There is no guide for how to run your household when everyone is stuck inside together 24/7 for weeks on end (there will be an end, right? RIGHT?). Mothering at this time is a strange endeavor. Most of us doubt ourselves, and the doubt is mentally exhausting: Should I be using this time to cook or bake more? Should I be teaching my toddler something? Should I be helping with homeschooling more? Should I be prioritizing work because I’m lucky to still have a job? Should I be setting boundaries at work because I have monkey children literally hanging off me? Should I be more creative with my kids? Am I stimulating their minds enough? Am I making the most of my family time? Should I control my temper better? Am I being too lax with discipline? Of course, all these ladder up to one big question: Am I doing this right?

The simple answer is…probably.

There isn’t really a “right” to this. How can there be? We are all making up the rules of Pandemic Parenting as we go. Each of our households is different, with different circumstances and stressors. Our marriages are different, our kids and their needs are different, our jobs are different, our financial situations are different, our medical issues are different, our emotions are different.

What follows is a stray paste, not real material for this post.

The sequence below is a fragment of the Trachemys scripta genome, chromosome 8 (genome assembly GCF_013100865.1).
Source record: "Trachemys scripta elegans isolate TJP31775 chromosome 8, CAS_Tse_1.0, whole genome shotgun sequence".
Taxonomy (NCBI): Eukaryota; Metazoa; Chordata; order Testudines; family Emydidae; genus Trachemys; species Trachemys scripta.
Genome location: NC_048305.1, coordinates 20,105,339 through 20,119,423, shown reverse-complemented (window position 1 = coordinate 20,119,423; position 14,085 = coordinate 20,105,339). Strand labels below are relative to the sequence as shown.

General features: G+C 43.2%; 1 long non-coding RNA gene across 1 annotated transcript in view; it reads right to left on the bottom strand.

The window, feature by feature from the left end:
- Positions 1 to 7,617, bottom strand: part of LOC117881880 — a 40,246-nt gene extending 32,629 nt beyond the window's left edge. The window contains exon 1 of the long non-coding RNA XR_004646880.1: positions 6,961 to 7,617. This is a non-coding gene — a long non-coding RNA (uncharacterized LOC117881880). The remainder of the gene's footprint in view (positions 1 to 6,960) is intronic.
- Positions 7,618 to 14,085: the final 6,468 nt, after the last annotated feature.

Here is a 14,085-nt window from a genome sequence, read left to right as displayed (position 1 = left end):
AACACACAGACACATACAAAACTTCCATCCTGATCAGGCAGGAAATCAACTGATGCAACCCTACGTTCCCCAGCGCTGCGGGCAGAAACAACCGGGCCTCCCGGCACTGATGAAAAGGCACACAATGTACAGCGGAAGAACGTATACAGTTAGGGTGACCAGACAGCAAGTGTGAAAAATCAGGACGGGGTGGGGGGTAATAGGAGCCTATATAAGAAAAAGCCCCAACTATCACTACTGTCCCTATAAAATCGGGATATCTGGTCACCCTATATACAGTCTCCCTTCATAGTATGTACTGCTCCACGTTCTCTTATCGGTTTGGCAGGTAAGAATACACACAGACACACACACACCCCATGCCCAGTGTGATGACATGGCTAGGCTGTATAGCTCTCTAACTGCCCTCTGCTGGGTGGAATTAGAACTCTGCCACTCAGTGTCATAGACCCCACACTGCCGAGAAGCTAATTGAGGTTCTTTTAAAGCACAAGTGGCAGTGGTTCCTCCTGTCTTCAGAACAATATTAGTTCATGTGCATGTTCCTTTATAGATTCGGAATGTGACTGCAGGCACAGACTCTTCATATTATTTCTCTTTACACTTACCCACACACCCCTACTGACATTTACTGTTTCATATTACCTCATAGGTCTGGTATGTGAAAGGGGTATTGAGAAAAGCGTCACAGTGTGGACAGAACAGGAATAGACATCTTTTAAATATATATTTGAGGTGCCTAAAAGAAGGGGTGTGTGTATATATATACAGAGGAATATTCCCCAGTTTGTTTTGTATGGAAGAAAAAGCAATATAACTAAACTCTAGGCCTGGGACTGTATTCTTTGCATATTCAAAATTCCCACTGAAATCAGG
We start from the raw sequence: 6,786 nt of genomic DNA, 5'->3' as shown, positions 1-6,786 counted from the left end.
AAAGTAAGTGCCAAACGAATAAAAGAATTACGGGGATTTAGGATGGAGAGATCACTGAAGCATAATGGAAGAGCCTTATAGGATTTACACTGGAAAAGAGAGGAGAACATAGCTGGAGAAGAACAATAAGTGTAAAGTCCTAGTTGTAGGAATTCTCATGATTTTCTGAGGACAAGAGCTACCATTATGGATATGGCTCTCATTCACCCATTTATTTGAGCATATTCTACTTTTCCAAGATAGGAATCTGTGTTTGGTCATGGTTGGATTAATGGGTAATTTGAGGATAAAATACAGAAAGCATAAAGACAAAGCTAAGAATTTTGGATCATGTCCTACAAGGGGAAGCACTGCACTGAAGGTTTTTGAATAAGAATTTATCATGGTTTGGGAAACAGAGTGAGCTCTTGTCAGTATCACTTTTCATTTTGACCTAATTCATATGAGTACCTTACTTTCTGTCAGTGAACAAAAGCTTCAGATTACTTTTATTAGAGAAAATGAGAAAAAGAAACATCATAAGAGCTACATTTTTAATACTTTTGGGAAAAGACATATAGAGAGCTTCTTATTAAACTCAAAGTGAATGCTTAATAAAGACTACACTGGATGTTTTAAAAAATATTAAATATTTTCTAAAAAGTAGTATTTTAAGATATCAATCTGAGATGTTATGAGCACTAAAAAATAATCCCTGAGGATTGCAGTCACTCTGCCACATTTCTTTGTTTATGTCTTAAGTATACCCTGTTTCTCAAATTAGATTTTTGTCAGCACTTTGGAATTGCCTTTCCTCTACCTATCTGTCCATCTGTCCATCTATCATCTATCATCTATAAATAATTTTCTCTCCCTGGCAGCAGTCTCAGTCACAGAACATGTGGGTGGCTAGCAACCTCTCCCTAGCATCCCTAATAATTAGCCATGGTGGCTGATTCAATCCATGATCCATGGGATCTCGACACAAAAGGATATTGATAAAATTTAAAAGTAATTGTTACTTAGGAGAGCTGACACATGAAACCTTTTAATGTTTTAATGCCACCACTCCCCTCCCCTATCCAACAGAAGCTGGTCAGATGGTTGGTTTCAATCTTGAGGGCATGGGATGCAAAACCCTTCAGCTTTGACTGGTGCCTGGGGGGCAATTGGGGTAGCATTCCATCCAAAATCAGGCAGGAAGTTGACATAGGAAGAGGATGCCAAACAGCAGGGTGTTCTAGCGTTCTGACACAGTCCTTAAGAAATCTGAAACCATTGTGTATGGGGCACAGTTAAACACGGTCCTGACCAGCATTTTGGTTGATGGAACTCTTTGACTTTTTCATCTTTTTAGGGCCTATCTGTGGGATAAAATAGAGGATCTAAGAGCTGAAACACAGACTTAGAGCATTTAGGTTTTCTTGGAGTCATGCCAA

I’ve decided that “right” for me is sanity. What’s best for my daughter is my own mental health. Put on your own oxygen mask first, as they say. Some days, I am front and center with her, playing pretend, laughing, “relishing moments” and “soaking up together time” (to quote the Instagram captions of moms I find annoying). Some days, I’m like, “Here’s the iPad, don’t bother me” (and my only regret about this is that her attention span is so short). Not every day is the same. Yesterday, I felt like I was close to Buddhist enlightenment; today I Googled “are insane asylums still a thing?” (they are not, FYI).